A timely reminder at the start of this year’s tax season is to always exercise extreme caution when it comes to protecting your identity and financial security. The prevalence of phishing, identity theft, filing of fraudulent tax returns and other scams continues to grow at an alarming rate.
Beazley Worldwide – the company that provides Oakland University and many other clients insurance for losses tied to data breaches – reports that it saw a 64 percent increase in data breach claims last year alone. Also, a Javelin Strategy and Research report estimates that 15.4 million consumers were victims of identity theft or fraud last year, and that the sum of their loses was $16 billion.
- The scams criminals are using to steal sensitive personal information are steadily becoming more sophisticated, which warrants ever increasing vigilance. Although institutions around the world are working to enhance data security systems, the first and most effective line of defense is individual precaution. Important tips to remember are:
- Never share personal information – such as account numbers, Social Security numbers, login IDs, passwords, etc. – using email, text messages or websites if there is even a hint of doubt as to their legitimacy. Also, do not click on any links, buttons or pop-up windows in such cases.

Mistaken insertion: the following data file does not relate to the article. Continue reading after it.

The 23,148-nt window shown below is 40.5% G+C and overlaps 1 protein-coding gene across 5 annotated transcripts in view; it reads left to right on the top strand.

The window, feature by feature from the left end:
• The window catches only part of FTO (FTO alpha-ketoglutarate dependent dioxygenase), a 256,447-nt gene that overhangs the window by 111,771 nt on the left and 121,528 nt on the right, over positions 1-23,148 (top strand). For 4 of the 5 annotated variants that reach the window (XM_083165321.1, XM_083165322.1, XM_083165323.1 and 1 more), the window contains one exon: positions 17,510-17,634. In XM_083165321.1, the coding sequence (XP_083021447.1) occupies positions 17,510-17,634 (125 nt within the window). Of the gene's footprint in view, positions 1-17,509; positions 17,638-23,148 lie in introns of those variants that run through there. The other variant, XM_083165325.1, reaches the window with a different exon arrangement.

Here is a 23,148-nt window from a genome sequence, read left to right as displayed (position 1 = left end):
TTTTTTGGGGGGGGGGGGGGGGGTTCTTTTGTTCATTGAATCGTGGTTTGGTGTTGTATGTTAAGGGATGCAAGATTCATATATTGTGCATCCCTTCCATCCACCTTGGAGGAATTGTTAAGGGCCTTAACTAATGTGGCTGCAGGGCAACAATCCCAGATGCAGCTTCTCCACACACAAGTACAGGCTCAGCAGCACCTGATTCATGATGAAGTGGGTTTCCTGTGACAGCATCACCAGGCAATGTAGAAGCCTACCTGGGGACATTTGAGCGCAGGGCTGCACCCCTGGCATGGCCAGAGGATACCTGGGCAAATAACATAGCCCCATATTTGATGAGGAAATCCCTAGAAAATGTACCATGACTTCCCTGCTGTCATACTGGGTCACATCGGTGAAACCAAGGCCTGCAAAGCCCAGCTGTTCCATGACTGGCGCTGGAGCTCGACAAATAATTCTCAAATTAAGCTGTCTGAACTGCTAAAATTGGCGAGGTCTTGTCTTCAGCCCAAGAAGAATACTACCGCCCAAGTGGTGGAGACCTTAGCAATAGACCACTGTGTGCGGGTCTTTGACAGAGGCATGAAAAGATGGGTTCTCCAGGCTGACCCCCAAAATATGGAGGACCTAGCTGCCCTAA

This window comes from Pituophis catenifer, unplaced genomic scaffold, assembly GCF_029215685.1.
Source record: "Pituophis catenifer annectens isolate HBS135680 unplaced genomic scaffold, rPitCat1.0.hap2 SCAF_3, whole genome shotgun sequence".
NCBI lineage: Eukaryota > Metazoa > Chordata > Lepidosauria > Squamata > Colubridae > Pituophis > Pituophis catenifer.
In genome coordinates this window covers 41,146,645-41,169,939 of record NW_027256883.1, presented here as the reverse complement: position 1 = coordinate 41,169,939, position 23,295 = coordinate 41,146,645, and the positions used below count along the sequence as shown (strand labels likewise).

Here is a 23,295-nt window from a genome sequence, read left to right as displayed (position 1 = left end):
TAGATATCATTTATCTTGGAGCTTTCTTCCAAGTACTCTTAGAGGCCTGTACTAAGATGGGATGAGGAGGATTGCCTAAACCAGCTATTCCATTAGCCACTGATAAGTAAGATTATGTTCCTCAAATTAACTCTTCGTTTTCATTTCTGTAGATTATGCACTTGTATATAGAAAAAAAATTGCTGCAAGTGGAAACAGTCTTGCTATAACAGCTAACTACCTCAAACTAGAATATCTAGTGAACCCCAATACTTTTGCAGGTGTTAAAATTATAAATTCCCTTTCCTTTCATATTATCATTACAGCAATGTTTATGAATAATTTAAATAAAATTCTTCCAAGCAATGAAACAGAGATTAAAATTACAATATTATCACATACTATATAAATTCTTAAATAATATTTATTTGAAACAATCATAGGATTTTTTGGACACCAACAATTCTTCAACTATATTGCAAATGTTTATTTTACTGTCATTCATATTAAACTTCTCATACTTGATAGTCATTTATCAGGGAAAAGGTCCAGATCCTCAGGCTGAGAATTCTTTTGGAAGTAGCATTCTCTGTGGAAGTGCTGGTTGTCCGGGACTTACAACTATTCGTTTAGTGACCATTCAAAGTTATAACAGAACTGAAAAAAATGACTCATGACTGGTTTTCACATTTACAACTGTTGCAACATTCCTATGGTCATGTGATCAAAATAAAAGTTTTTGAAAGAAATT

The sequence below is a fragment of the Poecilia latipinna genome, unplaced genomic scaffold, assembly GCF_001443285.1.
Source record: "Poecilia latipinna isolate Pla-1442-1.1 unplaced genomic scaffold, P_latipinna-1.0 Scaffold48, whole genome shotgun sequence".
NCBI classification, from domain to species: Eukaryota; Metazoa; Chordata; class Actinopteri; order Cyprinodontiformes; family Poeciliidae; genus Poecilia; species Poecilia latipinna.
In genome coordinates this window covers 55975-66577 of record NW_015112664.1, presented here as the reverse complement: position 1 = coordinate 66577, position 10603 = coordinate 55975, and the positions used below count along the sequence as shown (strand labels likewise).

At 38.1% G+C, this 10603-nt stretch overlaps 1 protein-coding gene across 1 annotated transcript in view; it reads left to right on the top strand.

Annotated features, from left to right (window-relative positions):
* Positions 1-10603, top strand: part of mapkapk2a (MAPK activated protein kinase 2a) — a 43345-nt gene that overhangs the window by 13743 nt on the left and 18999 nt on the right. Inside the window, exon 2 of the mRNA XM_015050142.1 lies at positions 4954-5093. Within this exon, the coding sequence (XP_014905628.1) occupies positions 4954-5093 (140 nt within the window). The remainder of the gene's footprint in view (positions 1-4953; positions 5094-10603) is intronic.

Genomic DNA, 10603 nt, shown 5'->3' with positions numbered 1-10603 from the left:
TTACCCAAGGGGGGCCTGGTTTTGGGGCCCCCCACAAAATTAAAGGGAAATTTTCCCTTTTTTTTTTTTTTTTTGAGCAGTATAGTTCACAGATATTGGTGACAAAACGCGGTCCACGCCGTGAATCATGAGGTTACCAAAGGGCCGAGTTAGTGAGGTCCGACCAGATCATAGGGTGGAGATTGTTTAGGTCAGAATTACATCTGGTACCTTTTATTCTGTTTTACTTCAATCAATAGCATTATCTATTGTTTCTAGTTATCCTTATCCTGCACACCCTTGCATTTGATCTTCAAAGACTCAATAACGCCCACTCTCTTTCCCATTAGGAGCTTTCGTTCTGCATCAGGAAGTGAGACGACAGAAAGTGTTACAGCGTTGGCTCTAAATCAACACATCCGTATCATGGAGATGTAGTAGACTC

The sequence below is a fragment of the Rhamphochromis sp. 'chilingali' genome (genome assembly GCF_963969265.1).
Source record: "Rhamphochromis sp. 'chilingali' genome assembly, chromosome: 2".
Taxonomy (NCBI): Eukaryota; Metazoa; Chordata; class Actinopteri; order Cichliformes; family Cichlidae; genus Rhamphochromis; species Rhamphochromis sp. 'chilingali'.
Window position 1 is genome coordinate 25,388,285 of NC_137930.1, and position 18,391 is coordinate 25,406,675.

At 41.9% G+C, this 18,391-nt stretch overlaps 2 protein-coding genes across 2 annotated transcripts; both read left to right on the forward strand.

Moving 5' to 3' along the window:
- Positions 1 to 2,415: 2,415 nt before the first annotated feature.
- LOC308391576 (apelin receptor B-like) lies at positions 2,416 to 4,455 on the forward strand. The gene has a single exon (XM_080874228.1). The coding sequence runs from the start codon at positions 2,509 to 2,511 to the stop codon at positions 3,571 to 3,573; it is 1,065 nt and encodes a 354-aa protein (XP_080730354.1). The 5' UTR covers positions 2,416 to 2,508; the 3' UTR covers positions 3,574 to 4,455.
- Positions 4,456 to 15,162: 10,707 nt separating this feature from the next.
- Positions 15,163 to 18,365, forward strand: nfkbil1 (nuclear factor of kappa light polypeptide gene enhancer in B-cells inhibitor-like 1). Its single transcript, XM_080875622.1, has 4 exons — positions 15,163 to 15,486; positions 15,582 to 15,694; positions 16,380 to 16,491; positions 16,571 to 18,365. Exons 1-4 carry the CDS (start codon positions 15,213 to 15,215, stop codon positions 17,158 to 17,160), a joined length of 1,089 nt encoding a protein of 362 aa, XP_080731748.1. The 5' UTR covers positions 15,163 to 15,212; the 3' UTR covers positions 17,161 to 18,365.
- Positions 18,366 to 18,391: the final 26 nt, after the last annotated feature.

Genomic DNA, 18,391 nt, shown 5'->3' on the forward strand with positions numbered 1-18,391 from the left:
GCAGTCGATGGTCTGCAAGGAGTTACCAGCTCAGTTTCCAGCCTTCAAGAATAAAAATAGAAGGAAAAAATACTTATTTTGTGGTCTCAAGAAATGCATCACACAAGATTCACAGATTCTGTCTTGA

- Resolve any concerns about your data or financial security by contacting the organization purportedly seeking information using an independently verified phone number, email address or website address.
- Check your credit report periodically by calling (877) 322-8228 or by visiting annualcreditreport.com. Address any suspicious or unexpected activity immediately.
- If you are paid through direct deposit, carefully review your pay stub each pay period to ensure that the personal information listed there is accurate.
- Remember that any messages that are unfamiliar, unexpected, don’t make sense or seem too good to be true are likely fraudulent.Google Mail users can flag suspicious email by clicking on the downward pointing triangle at the top right of the email mess
- age and selecting the “Report phishing” option.
If You Think You Are A Victim of Identity Theft Or Other Form Of Fraud
- File a report with your local law enforcement agency.
- Consider placing an initial fraud alert on your credit files using one of the three major credit bureaus:
If You Think You Are A Victim of Tax Return Fraud
- Call the IRS at (800) 908-4490, ext. 245. The unit office is open Monday through Friday 7 a.m. to 7 p.m.
- Seek direction on whether to file an Identity Theft Affidavit (Form 14039). The form can be downloaded at irs.gov.